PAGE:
Speaking up for the banks

Since Vince Cable MP spoke at BRLSI a few years ago he has given up his dancing shoes and taken up high office, and with it a habit of taking frequent pot-shots at bankers. It was brave, therefore, for someone from the British Bankers Association to stick their head above the parapet and come and talk to BRLSI’s Economics Group on Changes in Banking.
Lesley McCleod was the courageous lady in question, and very good she was too. Before joining the BBA as Director of Communications she was no stranger to the corridors of power, working under Angela Knight at the Treasury at the time of Kenneth Clark, then experiencing a bit of a change (to say the least) by going on to work for John Prescott. She evidently learnt a thing or two about plain speaking  from ‘Prezza’, because any fears that her talk would consist of PR platitudes were soon swept aside as she gave a frank account of her time in banking and a robust defence of the industry, even extending to those notorious bankers’ bonuses.
When Lesley started at the BBA she thought the main reputational issues would be current account charges, but this was not to be.  On a cruise on the Thames her mobile rang and a voice asked “What’s the matter with Northern Rock?”   It was an opportune moment to ask, as she was flanked on one side by the  Permanent Secretary to the Treasury and on the other by the Governor of the Bank of  England. One suspects there was some squirming in some very expensive shoes at the time!  The subsequent problems of securitisation of  the American mortgage market, syndicated debt and Lehman Bros has given everyone sleepless nights.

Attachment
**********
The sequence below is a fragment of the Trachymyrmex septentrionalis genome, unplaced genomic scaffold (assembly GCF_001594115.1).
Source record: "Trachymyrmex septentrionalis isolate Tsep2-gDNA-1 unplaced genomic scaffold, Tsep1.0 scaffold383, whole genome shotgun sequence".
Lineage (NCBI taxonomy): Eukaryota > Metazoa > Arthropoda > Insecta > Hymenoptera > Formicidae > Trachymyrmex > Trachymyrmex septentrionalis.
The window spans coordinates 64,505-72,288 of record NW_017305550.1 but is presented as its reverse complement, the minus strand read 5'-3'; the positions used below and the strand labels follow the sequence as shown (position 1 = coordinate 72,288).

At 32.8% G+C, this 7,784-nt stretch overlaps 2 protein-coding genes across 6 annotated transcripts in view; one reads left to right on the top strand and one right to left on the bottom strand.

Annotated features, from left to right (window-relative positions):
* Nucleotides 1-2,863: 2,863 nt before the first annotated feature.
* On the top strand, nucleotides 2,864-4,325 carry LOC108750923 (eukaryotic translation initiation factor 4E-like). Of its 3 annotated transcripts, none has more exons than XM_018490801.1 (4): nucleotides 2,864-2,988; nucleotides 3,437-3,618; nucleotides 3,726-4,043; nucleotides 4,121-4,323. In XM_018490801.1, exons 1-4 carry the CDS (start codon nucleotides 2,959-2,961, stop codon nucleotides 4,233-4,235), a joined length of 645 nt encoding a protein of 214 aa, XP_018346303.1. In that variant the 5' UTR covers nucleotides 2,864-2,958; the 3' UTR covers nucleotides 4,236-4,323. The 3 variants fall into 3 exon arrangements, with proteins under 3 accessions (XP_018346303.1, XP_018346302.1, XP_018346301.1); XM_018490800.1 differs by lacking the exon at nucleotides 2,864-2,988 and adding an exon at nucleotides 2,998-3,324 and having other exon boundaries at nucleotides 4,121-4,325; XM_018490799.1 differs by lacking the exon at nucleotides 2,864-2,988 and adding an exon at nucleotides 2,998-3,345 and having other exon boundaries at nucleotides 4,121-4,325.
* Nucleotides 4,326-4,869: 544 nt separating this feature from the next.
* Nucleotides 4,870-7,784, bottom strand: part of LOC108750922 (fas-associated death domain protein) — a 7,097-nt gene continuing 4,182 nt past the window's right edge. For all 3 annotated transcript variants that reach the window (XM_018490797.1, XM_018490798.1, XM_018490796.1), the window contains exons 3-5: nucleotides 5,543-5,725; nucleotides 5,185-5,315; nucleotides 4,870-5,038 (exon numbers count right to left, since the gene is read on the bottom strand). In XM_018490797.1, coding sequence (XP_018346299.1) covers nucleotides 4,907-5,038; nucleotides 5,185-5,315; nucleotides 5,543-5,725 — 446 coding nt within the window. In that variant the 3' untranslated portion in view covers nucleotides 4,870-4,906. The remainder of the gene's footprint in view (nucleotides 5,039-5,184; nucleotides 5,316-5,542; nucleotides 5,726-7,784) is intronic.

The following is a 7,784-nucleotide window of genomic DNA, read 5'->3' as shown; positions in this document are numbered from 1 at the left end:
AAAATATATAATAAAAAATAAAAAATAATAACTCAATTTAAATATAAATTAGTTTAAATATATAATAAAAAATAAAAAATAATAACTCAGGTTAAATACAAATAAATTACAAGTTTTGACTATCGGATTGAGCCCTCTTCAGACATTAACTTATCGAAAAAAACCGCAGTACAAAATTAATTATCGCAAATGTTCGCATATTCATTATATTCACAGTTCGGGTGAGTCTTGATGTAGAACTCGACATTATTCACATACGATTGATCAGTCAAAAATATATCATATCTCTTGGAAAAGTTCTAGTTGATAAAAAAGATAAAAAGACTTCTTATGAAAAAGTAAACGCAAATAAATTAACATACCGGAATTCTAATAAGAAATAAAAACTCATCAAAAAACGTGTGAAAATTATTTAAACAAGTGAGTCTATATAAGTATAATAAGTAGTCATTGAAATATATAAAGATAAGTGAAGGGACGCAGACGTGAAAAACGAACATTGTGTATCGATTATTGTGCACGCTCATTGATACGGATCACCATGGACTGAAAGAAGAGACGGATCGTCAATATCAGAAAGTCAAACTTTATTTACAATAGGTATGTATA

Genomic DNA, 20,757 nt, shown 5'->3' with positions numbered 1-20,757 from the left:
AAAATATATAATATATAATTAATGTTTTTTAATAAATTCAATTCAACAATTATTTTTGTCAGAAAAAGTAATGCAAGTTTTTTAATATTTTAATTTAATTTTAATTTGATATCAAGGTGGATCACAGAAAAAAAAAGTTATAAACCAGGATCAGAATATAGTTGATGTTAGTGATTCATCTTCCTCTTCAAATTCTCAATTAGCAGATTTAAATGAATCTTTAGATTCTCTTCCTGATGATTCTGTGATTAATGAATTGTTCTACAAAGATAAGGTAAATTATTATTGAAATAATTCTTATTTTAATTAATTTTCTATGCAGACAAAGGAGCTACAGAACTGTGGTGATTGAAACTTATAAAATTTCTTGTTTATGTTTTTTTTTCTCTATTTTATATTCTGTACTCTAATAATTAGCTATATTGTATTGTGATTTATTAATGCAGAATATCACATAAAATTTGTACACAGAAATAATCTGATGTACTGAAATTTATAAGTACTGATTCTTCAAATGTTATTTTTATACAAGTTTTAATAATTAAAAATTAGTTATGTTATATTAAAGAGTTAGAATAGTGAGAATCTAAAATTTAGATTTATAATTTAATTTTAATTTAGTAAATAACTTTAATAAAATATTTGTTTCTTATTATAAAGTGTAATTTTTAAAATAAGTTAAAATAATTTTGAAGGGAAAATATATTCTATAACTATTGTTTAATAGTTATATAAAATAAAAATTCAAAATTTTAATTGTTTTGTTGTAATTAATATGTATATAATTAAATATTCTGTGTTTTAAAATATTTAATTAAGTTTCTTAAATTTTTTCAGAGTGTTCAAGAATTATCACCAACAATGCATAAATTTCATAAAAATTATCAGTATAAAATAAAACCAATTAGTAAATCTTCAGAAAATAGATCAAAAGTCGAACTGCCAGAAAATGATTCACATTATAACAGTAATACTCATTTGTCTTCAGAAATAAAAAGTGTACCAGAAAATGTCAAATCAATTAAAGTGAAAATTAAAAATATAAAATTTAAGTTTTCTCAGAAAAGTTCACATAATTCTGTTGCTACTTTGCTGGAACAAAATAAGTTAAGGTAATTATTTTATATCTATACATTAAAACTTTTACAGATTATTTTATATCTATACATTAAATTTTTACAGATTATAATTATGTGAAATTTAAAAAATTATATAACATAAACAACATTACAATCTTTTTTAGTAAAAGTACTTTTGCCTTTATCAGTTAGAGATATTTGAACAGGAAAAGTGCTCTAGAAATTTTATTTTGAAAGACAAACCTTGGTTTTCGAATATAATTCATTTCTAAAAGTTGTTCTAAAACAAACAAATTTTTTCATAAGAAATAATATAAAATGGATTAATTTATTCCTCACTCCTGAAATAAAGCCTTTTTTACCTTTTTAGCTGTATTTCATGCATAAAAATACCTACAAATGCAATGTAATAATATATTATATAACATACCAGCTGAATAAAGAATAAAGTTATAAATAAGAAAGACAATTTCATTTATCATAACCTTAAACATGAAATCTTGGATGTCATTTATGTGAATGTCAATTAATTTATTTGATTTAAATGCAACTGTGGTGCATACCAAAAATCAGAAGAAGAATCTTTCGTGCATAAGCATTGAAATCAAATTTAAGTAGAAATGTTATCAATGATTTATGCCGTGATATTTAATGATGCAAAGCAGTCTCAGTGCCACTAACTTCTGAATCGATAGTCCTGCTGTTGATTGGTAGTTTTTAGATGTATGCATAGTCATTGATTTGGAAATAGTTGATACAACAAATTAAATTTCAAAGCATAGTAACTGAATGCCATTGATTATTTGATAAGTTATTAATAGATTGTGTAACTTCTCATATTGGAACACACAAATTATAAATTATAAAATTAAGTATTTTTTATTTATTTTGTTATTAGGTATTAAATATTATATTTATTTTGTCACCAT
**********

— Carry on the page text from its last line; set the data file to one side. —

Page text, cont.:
Pulling no punches,  Lesley said that the big problem with regulating the financial markets is that very few people understand the markets enough to regulate them. The Financial Services Authority, we were told, is staffed  by youngsters who the Traders can run rings round, and can’t retain its people. The Bank of England, meanwhile, doesn’t have people with the right skills. And, of course, banking is an international industry, and countries (or even European Unions) can’t act alone in trying to regulate it – one (rather major) problem with the Basel Agreement for the Regulation of Banks is that the Americans haven’t signed up.
Ms McLeod wasn’t afraid to deliver some home truths, either. The UK is reliant on its financial sector because of its lack of mining, manufacturing, & agriculture, and the financial sector is still not in the rudest of health – in fact of the eight banks in the world with ‘AAA’ credit ratings from Standard and Poors, four are Australian, which speaks volumes about the Northern Hemisphere. Recovery depends on keeping the best people,  and that, like it or not, means paying them bonuses. Vince Cable probably doesn’t like it, but perhaps we just have to lump it.
Bob Draper